Now Playing: The NeoCons and their think tanking hands in the White House
Thinkers target White HouseBy Edward Lucein Washington,By Edward Luce in Washington
When two Democratic analysts at a centrist think-tank voiced positive thoughts recently about the effects "on the ground" of General David Petraeus's Iraq troop surge, they unleashed a storm in a very Washington-ian teacup.
The pair in question – Ken Pollack and Michael O'Hanlon at the Brookings Institution – were accused of aiding the George W. Bush propaganda machine and, sure enough, the White House lost no time e-mailing their views far and wide.
But their real crime might have been to damage their own prospects of securing coveted postings in the next Democratic-controlled White House. Most other Democratic analysts in Washington are working assiduously in the opposite direction.
Each administration has about 3,000 political appointments in its gift.
All of the Democratic 2008 campaigns, including that of Hillary Clinton, have branded the surge a failure and want an immediate drawdown of US troops. Equally, all are calling for higher taxes on private equity groups and all now question the merits of 1990s-style free trade agreements.
There are few contradictory voices from the centrist or left-leaning think-tanks.
"If you are an ambitious Democrat at a think-tank, now is not the time to say things that will be displeasing to the campaigns," said Steve Clemons, a foreign policy analyst at the non-partisan New America Foundation.
Nor does the self-censorship necessarily have a left-leaning bias. The Democratic campaigns, including that of Barack Obama, are maintaining a studious silenceon the Israel-Palestine dispute, in spite of the Bush administration's question-able record.
"If you want a White House job in January 2009 and you have entrepreneurial views on solving the Israel-Palestine question, then the best advice is to keep your mouth shut," said Mr Clemons.
Washington's constantly expanding plethora of think-tanks occupy a unique category. Unlike universities, they include many people who lack strict scholarly credentials. But, in contrast to think-tanks in other western democracies, they are choc-a-bloc with former and future government officials.
Some describe Washington's think-tanks as holding-pens – or incubators – for future administrations. Given the widespread expectations of a Democratic victory next year, many see the liberal Center for American Progress, which is headed by John Podesta, former chief of staff to the Clinton administration, in that light.
But think-tanks can also resemble retirement homes. Many believe that the neoconservative American Enterprise Institute's best days are behind it after it was seen as a virtual proxy for the White House.
The AEI's long list of fellows include Paul Wolfowitz, the former president of the World Bank and architect of the 2003 invasion of Iraq; John Bolton, the former ambassador to the United Nations; and Newt Gingrich, the former Republican speaker of the House of Representatives.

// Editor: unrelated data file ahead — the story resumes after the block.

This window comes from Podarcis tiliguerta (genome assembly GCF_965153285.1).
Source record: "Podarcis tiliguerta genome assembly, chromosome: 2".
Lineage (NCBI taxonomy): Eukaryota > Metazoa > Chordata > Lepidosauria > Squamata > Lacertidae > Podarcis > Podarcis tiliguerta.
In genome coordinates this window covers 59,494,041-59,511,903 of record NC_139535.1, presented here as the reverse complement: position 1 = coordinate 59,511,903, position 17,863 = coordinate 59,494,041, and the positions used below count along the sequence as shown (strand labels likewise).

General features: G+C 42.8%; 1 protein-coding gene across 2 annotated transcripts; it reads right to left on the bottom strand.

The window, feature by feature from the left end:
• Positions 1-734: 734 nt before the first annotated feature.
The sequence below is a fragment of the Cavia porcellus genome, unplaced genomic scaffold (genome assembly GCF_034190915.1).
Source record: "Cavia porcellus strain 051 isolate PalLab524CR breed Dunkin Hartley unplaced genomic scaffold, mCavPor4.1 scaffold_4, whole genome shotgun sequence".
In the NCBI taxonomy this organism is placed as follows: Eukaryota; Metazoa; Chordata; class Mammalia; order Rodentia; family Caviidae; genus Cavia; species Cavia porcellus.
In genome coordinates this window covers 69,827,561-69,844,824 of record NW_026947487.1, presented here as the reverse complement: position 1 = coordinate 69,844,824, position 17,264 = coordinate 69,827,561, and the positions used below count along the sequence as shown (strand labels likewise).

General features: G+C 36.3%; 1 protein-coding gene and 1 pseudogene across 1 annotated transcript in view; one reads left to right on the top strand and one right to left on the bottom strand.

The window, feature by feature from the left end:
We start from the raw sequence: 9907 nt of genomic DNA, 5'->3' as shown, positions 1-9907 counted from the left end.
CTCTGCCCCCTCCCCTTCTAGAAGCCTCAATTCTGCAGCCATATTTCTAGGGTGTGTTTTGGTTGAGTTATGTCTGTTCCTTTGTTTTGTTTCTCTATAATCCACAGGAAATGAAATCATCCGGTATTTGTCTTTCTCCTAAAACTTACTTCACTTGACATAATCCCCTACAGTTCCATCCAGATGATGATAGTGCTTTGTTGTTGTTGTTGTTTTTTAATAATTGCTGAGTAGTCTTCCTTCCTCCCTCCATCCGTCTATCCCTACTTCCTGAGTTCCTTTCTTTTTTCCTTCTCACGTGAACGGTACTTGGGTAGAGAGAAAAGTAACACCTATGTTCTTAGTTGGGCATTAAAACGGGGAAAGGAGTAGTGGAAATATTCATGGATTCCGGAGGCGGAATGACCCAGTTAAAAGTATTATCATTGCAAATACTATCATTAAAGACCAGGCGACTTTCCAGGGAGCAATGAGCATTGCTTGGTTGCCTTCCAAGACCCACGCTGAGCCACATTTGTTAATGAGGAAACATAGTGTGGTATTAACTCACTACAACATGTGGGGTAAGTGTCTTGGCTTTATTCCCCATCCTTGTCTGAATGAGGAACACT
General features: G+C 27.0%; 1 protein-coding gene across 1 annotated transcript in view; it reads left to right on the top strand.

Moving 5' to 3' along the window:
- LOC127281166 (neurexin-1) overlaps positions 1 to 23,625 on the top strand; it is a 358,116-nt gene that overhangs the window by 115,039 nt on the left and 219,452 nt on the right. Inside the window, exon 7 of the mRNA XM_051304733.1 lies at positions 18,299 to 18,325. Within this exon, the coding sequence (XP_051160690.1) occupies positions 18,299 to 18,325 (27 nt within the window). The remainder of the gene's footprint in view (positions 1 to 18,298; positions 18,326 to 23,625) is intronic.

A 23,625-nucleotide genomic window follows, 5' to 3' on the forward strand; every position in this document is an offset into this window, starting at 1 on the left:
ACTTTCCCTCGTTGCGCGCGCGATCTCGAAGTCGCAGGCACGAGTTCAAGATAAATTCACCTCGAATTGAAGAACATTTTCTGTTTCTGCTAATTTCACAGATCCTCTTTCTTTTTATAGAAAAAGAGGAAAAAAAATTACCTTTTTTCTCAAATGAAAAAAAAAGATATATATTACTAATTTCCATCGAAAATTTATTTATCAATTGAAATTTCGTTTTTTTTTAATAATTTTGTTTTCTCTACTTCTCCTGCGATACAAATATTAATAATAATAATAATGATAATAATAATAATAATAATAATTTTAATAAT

But after generating so many of the ideas and people that have driven the Bush administration, the AEI – and other conservative think-tanks such as the Heritage Foundation and the Cato Institute – are no longer perceived to be writing the political narrative of the future.
"If you look at all the campaigns, the most glaring contrast is that none of the Republican candidates is coming out with detailed or original policy proposals," said Norm Ornstein, a non-partisan fellow at the AEI."
As a result, perhaps unfairly because AEI continues to generate a lot of ideas, the liberal think-tanks are in the ascendant. They are now seen as the relevant ideas factories for the first time in a generation."
Nor does the AEI see eye-to-eye any longer with the Bush administration. "There is some deep disgruntlement among neo-conservatives who believe that the Bush administration has betrayed them," said Kurt Campbell, head of the Center for a New American Security, a new, centrist think-tank that was launched in June. "However, the neo-cons remain remarkably engaged and on the offensive in Washington's ongoing battle of ideas."
Meanwhile, Washington is playing its customary parlour game of guessing which figures would populate a future administration. Should Hillary Clinton become president, many see Richard Holbrooke, the former UN ambassador, or Strobe Talbott, head of Brookings and former deputy secretary of state, as the next secretary of state.
Susan Rice, who is a former Clinton administration official, now at Brookings and a senior adviser to Mr Obama, and Kurt Campbell are tipped for senior national security positions.
Gene Sperling, Mr Clinton's former economic adviser who is now at the Center for American Progress – also advising Mrs Clinton's campaign – is tipped to take a senior economic position.
As a long-running Clinton loyalist, Mr Podesta could "write his own ticket", said one Democrat.However, the fact is that a Republican could still win in 2008 – or another Democrat."
There are a lot of people assuming that 2008 is a done deal," said John Bolton at the AEI. "People are counting their chickens before they are hatched."